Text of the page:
This is the definition of failure.
A man in his prime, standing in front of those who would adore him, celebrating failure. In the rain.
To be clear, these folks, and the man, don’t care about failure right now. All they care about is his success. Adam Scott carried his own hopes and dreams, along with those of the Australian nation, to a victory at The Masters, one of golf’s most hallowed accomplishments.
But none of this would have been possible without a monumental collapse of epic proportions that occurred a mere 10 months ago on another grand stage in front of the entire world.
Scott held The Open trophy in his hands with only 4 holes to play. The only problem with that is they don’t let you hold the trophy until the tournament is complete. He had yet to play holes #69-72.
Four bogey’s later he got to watch in agony as Ernie Els claimed the championship for himself. Many of Scott’s colleagues were happy for Ernie, but were sick about what happened for Adam.
Openly recognized as one of the “best golfers never to win a major,” Scott had to live with letting one slip away, never mind having one taken away two years ago at The Masters when Charles Schwartzel birdied the last four holes to win.
So how did he respond this past weekend when once again, with 4 holes to play, glory was within his grasps? Two birdies, one on the last hole. When it seemed he might go all day without making a putt longer than 5 feet, he coaxed the 18 footer into the left edge of the hole, forcing the only competitor left on the course who could catch him to do something spectacular. Which he did. Two holes later, Scott ended the playoff with another birdie in the darkness of Augusta’s pines.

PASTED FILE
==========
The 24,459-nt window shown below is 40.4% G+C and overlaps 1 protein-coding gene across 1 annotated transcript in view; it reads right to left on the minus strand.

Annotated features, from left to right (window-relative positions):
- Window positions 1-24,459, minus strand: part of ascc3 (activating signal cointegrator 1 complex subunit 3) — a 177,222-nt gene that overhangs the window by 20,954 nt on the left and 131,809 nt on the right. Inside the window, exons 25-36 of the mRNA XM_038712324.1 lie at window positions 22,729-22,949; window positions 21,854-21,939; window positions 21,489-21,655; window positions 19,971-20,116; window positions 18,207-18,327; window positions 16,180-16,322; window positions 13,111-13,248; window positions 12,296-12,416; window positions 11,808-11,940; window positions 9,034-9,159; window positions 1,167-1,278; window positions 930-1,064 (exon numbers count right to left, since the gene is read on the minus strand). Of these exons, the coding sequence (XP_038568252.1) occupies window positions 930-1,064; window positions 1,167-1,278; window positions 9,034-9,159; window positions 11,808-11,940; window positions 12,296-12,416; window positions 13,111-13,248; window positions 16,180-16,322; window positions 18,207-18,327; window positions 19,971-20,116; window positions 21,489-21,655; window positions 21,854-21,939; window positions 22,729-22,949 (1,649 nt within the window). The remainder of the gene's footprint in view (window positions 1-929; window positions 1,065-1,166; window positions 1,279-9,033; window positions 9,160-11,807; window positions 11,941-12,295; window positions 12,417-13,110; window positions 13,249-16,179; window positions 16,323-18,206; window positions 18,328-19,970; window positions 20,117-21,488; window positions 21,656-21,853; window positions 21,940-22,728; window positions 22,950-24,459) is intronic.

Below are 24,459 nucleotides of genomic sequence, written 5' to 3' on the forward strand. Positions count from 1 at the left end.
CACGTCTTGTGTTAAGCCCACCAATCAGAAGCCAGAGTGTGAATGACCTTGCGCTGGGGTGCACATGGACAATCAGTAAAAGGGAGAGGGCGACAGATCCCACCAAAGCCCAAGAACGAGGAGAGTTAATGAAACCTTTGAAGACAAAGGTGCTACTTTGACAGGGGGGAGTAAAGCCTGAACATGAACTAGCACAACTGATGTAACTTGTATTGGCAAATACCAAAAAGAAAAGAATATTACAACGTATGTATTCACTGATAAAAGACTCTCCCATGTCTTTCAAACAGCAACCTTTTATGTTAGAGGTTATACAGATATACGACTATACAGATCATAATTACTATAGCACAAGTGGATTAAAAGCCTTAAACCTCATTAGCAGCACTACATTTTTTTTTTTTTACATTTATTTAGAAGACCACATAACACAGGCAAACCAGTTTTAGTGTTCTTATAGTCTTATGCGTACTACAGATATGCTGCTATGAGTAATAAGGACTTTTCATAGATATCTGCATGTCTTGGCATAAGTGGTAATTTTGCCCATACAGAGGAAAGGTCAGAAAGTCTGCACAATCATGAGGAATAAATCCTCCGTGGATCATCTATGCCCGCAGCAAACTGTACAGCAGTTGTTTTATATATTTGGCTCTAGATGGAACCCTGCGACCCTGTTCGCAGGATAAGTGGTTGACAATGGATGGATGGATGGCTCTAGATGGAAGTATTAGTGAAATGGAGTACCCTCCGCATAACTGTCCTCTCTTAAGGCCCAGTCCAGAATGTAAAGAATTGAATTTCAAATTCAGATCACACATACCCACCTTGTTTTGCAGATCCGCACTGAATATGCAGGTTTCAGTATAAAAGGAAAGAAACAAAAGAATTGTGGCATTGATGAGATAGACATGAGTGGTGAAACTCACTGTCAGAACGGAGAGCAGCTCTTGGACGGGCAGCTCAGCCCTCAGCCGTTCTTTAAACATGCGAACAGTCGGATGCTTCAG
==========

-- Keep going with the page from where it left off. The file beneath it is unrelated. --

Many of you will focus on the place that is Augusta National, home to wealth and arrogance. Others will turn their heads away from a game that is often seen as the bastion of privilege and excess.
I see a lesson for the ages.
All that I follow in social media regarding life and leadership is reflected in this moment. Failure is the key to everything.
Failure is nothing more than a mistake from which we learned nothing.
Mistakes are the greatest teachers. I’ve often stated that life deals far more efficiently in “negative” reinforcement. Great athletes almost unanimously state that they learn much more from their losses and setbacks than from winning.
I firmly believe it is part of what has gone wrong in our culture. We have so stigmatized mistakes that we have lost the ability to embrace them for what they are, and that is the greatest opportunities for learning and growth. Let our children struggle, but be there to help them process the experience. Don’t let them FAIL. Make sure they learn from their mistakes. For me, that’s my most critical responsibility in raising my son.
Develop a human being that is capable of taking all the twists and turns of life and turn them into something special, and maybe, just maybe, he can be like “Adam Scott” in his journey.
Celebrate mistakes, embrace imperfection, for those are the things of life. They make us real, authentic expressions of humanity, and without them we can never become that which we hope to be…